Paul O'Rourke is a Manhattan dentist with a thriving practice leading a quiet, routine-driven life. But behind the smiles and the nice apartment, he's a man made of contradictions, and his biggest fear is that he may never truly come to understand anybody, including himself. Then someone begins to impersonate Paul online, and he watches in horror as a website, a Facebook page, and a Twitter account are created in his name.
The publisher's summary had me very excited to listen to this book! Identity theft on the internet - love that idea. Sadly, the publisher's summary is very misleading. Don't be fooled - There's no twisty-turny, laugh-out-loud, fantastical story about online mischief here. The book is far more philosophical. (Why this strong desire to turn one thing into everything?) In other words, it's thinky pain from start to finish. Beautiful prose. Lovely insights. But also, (from my perspective,) a very tedius (2 out of nine hours) exploration of religion (Judaism in this case).
The dentistry, on the other hand, was fascinating. Vividly depicted and engaging.
And Campbell Scott is an amazing narrator.
10 of 13 people found this review helpful
Here is an explosive book that takes us, for the first time, deep inside a shadowy, fascinating, and surreal world of unscrupulous doctors, anything-goes team directors, and athletes so relentlessly driven to succeed that they would do anything—and take any risk, physical, mental, or moral—to gain the edge they needed to win. The Secret Race is a riveting, courageous act of witness from a man who is as determined to reveal the hard truth about his sport as he once was to win the Tour de France.
I bought this book because lies fascinate me. Liars too. Cyclists - not so much. That probably has a lot to do with my lukewarm enjoyment of this book.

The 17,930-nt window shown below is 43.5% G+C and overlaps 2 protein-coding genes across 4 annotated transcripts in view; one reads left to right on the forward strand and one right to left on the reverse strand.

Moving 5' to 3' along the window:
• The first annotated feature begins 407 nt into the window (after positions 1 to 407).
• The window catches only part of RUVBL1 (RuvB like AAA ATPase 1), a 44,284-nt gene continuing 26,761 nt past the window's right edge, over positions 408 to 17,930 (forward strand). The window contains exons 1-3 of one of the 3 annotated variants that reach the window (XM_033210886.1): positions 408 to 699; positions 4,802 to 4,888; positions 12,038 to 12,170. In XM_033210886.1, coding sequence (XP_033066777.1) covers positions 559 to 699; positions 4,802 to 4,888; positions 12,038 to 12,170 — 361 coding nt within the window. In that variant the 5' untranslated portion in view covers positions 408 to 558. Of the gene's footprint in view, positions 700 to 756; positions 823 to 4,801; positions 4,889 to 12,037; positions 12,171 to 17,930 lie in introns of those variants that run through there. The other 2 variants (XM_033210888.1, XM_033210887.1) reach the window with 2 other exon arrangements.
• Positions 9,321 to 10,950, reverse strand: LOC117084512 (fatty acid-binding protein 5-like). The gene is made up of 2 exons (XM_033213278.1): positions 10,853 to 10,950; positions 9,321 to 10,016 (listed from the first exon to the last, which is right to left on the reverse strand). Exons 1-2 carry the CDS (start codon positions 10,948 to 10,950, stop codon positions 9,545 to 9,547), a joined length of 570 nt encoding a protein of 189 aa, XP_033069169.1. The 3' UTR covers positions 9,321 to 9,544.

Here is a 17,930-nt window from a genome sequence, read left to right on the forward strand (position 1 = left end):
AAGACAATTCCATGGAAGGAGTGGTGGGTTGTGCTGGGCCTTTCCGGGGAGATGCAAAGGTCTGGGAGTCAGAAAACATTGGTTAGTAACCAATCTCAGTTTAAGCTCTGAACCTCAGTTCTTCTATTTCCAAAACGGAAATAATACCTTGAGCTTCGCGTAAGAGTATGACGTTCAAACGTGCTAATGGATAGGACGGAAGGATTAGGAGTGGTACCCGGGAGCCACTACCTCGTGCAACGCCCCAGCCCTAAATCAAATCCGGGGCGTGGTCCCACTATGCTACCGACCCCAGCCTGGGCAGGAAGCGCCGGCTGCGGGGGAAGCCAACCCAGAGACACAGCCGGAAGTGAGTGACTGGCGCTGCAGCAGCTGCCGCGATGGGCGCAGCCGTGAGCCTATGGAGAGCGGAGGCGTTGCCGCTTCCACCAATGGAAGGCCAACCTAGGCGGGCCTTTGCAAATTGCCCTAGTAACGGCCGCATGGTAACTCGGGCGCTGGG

My other problem was as follows: Either I'm nuts or Tyler Hamilton truly believes that his being a loving person (lots of time spent on how much he loves his folks, his wife, his teammates and the world) means he can do the exact same thing as Lance Armstrong for the very same reasons and not be guilty of the same crime. I'm mystified by this. Also annoyed.
But perhaps Tyler is just being a good domestique. For me, this book has made Lance's lack of apology look far more appealing. In that respect, well done.
4 of 5 people found this review helpful
To say that Augusten Burroughs has lived an unusual life is an understatement. From having no formal education past third grade and being raised by his mother’s psychiatrist in the seventies to enjoying one of the most successful advertising careers of the eighties to experiencing a spectacular downfall and rehab stint in the nineties to having a number one bestselling writing career in the new millennium, Burroughs has faced humiliation, transformation and everything in between.
Don't judge this book by it's cover. It's not a witty, hip, comment on self help. It's a fairly plodding, uninspired attempt to be helpful.
I think it's a shame Augusten Burroghs didn't take the time to address the serious issues in the book with his demonstrated skill. The lackluster prose and preachy "we're talking about you, not me" content was a terrible departure from his usual work. Imagine Miley Cyrus singing Wagner. A perplexing, painful experience.
I love you, Augusten. "Dry"'s one of my favorite books. But you need a new editor, agent, publisher or just someone who will hold you to your talent and not just cash in on your past. Be great.
6 of 10 people found this review helpful